“How are you?” This is the text message I get from my mother last Saturday.
Now, most people probably wouldn’t think this is weird. But my mom’s not much of a small-talk conversation texter, and she hates talking on the phone just as much as I do (and I wonder where I got it from). Uh oh, is something wrong? I debate ignoring the text and waiting to talk to her in-person during the week (after all, if it was urgent, she would call, right? There’s the rationalization defense mechanism for ya), but I was too curious to know the meaning behind those three words on my phone.
“Thanks for that detailed update on your recent major life changes!”
Some self-disclosure: I’ve never been on the other side of the couch.
Okay, that’s not entirely true. I went to a child psychologist when I was three or four – my parents regale me with tales of my “weirdness” as a child (apparently speaking entirely in quotes from Winnie the Pooh is “abnormal”…but really, what do they know?), but I only have a few vivid memories from my childhood (someone can analyze me on that one). There was the time in 10th grade, when I got sent to the guidance counselor after my grandfather died. And there was my one-therapy-stand in college to deal with re-adjusting after studying abroad, where my therapist’s coldness and judgmental attitude only strengthened my desire to enter this field.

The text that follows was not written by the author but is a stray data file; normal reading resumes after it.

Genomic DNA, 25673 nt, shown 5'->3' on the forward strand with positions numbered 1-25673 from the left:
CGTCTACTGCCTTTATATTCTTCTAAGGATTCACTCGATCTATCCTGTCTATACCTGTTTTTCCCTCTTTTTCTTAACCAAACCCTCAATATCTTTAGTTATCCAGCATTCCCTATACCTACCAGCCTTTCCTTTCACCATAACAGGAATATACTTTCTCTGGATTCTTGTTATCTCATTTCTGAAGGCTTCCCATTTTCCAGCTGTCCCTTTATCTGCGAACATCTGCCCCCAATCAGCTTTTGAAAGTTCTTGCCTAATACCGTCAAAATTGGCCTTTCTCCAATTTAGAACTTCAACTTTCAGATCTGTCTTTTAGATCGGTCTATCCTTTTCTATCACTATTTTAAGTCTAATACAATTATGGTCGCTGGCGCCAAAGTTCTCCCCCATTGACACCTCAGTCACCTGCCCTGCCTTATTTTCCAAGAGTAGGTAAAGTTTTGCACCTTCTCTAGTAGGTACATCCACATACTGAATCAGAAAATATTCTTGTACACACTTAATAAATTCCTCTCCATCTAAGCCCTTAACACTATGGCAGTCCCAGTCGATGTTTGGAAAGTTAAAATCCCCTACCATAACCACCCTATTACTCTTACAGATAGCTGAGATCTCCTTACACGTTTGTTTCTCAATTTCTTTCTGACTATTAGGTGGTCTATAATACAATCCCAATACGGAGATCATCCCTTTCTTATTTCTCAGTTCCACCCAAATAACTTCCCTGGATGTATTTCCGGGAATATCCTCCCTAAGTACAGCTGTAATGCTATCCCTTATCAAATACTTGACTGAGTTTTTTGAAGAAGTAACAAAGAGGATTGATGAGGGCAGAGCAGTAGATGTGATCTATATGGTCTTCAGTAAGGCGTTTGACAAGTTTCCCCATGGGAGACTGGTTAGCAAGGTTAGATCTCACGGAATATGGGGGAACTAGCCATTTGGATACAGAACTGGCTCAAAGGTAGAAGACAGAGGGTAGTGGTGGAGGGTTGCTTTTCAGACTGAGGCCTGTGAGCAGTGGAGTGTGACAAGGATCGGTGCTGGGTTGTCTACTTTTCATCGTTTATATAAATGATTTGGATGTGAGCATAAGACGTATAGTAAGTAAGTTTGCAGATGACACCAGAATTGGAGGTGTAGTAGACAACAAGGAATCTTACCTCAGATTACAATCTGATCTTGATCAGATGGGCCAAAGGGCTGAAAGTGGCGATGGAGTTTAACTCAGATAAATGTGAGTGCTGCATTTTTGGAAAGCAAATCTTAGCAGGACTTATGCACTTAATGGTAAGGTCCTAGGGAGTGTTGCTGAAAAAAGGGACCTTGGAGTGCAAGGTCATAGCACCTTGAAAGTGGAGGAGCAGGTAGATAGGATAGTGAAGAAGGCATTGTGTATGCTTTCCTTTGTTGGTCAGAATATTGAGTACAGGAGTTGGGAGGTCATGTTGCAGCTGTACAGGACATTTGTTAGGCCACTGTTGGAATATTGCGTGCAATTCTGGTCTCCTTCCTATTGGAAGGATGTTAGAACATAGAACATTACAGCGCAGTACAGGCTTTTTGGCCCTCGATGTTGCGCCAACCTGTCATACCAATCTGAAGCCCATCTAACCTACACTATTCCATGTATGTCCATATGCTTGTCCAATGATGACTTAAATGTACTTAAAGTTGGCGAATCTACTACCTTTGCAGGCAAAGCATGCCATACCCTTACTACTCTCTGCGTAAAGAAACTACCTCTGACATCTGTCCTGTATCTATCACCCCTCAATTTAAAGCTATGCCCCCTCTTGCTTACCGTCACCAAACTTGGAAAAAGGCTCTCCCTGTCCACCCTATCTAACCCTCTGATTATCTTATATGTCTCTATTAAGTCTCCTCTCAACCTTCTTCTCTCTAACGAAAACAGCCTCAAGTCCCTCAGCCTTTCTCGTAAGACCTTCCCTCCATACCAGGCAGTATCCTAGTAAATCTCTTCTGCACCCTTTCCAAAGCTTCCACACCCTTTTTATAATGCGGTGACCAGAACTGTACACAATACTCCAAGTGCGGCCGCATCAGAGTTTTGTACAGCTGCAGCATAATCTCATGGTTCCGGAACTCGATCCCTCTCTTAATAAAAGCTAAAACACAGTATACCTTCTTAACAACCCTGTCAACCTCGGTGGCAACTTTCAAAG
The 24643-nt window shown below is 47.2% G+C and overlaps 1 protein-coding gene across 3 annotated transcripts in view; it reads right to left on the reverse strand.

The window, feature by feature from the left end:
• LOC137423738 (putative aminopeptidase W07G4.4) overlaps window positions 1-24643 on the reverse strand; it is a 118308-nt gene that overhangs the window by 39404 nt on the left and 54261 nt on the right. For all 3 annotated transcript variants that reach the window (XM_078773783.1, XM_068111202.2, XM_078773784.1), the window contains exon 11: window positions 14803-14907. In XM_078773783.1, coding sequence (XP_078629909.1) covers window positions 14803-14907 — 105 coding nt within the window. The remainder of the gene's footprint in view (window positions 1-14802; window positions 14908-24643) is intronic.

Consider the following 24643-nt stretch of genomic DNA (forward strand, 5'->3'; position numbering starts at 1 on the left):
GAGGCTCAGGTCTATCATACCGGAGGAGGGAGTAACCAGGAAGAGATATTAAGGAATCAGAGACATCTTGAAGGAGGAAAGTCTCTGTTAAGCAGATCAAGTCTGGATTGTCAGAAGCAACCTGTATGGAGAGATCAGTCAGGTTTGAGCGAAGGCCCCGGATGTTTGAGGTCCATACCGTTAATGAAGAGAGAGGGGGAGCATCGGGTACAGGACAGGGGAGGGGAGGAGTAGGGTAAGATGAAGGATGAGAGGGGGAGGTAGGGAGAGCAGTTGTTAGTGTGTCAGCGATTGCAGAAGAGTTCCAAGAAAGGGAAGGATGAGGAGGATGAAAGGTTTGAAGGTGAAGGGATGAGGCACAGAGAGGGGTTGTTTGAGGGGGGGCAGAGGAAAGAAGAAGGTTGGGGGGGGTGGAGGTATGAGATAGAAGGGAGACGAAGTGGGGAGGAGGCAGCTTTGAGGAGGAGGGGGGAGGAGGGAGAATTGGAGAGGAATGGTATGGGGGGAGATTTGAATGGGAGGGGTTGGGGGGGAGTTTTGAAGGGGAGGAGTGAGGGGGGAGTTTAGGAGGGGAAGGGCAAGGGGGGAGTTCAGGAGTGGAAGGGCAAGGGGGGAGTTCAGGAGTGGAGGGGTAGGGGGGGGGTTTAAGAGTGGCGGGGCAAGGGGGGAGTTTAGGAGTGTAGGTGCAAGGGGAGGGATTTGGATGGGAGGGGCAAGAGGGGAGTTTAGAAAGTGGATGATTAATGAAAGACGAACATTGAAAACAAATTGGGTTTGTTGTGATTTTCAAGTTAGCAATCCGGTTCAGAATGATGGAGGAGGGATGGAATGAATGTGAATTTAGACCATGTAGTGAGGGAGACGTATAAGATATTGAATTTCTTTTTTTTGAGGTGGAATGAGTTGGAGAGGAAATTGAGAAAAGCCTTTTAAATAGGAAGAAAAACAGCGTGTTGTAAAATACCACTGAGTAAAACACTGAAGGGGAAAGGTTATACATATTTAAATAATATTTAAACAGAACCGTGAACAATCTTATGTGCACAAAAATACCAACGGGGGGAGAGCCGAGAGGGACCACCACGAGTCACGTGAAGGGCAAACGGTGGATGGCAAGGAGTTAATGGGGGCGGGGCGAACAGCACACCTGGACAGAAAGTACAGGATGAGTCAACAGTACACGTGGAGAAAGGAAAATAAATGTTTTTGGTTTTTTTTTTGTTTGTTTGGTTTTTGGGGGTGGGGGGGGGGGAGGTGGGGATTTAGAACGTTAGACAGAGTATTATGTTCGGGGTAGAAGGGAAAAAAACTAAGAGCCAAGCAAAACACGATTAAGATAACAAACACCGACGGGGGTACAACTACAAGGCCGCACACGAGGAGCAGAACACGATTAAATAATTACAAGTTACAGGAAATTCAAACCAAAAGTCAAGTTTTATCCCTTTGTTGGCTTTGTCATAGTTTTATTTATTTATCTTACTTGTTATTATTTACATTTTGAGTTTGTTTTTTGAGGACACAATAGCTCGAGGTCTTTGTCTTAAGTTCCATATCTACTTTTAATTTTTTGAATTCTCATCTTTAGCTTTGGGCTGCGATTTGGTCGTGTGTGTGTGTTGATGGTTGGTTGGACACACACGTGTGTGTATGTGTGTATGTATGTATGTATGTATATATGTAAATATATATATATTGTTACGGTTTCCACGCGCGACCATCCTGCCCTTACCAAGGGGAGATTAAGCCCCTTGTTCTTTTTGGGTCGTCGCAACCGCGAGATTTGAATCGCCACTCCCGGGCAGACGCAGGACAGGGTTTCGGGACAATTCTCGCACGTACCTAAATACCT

But since then, I’ve only been the therapist, rather than the client. And as I begin to establish a career in the mental health world, I’m realizing how problematic that is.
I was walking out of the stadium, clad in a cap and gown, when my father yelled “GET A JOB!” from the stands. While my dad was only kidding (here’s hoping anyway), it illustrated the pressure and necessity of getting a job as soon as possible after graduation. Maybe you’re taking a summer position or working at your part-time job you had in graduate school. Or maybe you were lucky enough to land a full-time, paid position at your internship and be the envy of everyone in your graduating class. Or maybe you decided, “hey, writing a dissertation sounds fun, maybe I’ll spend my next 5-7 years in a Ph.D/Psy.D program!” (If I wasn’t so burnt out from school, I’d envy you all). Or perhaps you were smart and started applying for jobs in February and got one before you graduated. In any case, this life cycle is primarily intended for those of us who are not currently in school or employed full-time.